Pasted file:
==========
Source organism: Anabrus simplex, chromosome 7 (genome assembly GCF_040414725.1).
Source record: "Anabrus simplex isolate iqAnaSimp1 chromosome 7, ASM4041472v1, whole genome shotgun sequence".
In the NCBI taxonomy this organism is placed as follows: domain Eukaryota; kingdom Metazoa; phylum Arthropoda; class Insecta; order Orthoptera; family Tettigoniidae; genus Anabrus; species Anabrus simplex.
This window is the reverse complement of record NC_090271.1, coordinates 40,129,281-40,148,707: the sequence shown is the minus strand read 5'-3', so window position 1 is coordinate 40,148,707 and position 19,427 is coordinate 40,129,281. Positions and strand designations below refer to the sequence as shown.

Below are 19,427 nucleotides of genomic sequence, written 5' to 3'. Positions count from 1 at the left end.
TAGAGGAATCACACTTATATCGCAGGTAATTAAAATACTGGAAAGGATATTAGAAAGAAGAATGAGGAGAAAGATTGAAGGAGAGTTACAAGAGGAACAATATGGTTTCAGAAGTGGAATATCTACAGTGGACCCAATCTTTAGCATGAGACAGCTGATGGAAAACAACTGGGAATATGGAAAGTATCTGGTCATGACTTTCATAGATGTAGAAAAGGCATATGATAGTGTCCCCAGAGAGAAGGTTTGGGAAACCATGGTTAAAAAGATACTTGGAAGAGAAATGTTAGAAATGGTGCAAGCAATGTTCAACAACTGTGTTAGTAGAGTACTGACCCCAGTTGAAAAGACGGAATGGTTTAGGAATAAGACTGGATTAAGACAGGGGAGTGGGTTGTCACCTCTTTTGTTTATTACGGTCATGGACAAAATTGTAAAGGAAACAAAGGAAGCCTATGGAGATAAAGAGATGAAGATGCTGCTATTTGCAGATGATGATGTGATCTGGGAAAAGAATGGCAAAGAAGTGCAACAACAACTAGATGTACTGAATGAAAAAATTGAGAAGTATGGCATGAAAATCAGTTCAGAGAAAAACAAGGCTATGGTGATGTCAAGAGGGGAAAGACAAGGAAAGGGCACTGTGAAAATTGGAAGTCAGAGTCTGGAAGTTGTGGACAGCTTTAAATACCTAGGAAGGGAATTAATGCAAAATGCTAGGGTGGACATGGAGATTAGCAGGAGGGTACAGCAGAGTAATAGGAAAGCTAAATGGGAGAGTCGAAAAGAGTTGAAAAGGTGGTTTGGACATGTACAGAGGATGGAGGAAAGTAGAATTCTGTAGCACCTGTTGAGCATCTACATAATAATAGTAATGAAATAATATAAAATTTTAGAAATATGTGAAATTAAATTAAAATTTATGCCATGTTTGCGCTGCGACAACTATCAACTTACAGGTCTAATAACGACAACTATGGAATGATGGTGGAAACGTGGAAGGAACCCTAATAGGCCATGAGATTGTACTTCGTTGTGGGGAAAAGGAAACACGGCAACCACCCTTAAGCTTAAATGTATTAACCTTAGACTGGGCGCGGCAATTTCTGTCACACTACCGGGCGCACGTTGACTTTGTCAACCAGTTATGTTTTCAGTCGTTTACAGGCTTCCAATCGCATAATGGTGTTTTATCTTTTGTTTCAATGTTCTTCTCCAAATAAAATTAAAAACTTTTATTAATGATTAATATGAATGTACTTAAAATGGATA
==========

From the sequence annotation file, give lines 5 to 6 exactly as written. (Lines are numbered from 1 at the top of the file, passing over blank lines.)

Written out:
Below are 19,427 nucleotides of genomic sequence, written 5' to 3'. Positions count from 1 at the left end.
TAGAGGAATCACACTTATATCGCAGGTAATTAAAATACTGGAAAGGATATTAGAAAGAAGAATGAGGAGAAAGATTGAAGGAGAGTTACAAGAGGAACAATATGGTTTCAGAAGTGGAATATCTACAGTGGACCCAATCTTTAGCATGAGACAGCTGATGGAAAACAACTGGGAATATGGAAAGTATCTGGTCATGACTTTCATAGATGTAGAAAAGGCATATGATAGTGTCCCCAGAGAGAAGGTTTGGGAAACCATGGTTAAAAAGATACTTGGAAGAGAAATGTTAGAAATGGTGCAAGCAATGTTCAACAACTGTGTTAGTAGAGTACTGACCCCAGTTGAAAAGACGGAATGGTTTAGGAATAAGACTGGATTAAGACAGGGGAGTGGGTTGTCACCTCTTTTGTTTATTACGGTCATGGACAAAATTGTAAAGGAAACAAAGGAAGCCTATGGAGATAAAGAGATGAAGATGCTGCTATTTGCAGATGATGATGTGATCTGGGAAAAGAATGGCAAAGAAGTGCAACAACAACTAGATGTACTGAATGAAAAAATTGAGAAGTATGGCATGAAAATCAGTTCAGAGAAAAACAAGGCTATGGTGATGTCAAGAGGGGAAAGACAAGGAAAGGGCACTGTGAAAATTGGAAGTCAGAGTCTGGAAGTTGTGGACAGCTTTAAATACCTAGGAAGGGAATTAATGCAAAATGCTAGGGTGGACATGGAGATTAGCAGGAGGGTACAGCAGAGTAATAGGAAAGCTAAATGGGAGAGTCGAAAAGAGTTGAAAAGGTGGTTTGGACATGTACAGAGGATGGAGGAAAGTAGAATTCTGTAGCACCTGTTGAGCATCTACATAATAATAGTAATGAAATAATATAAAATTTTAGAAATATGTGAAATTAAATTAAAATTTATGCCATGTTTGCGCTGCGACAACTATCAACTTACAGGTCTAATAACGACAACTATGGAATGATGGTGGAAACGTGGAAGGAACCCTAATAGGCCATGAGATTGTACTTCGTTGTGGGGAAAAGGAAACACGGCAACCACCCTTAAGCTTAAATGTATTAACCTTAGACTGGGCGCGGCAATTTCTGTCACACTACCGGGCGCACGTTGACTTTGTCAACCAGTTATGTTTTCAGTCGTTTACAGGCTTCCAATCGCATAATGGTGTTTTATCTTTTGTTTCAATGTTCTTCTCCAAATAAAATTAAAAACTTTTATTAATGATTAATATGAATGTACTTAAAATGGATA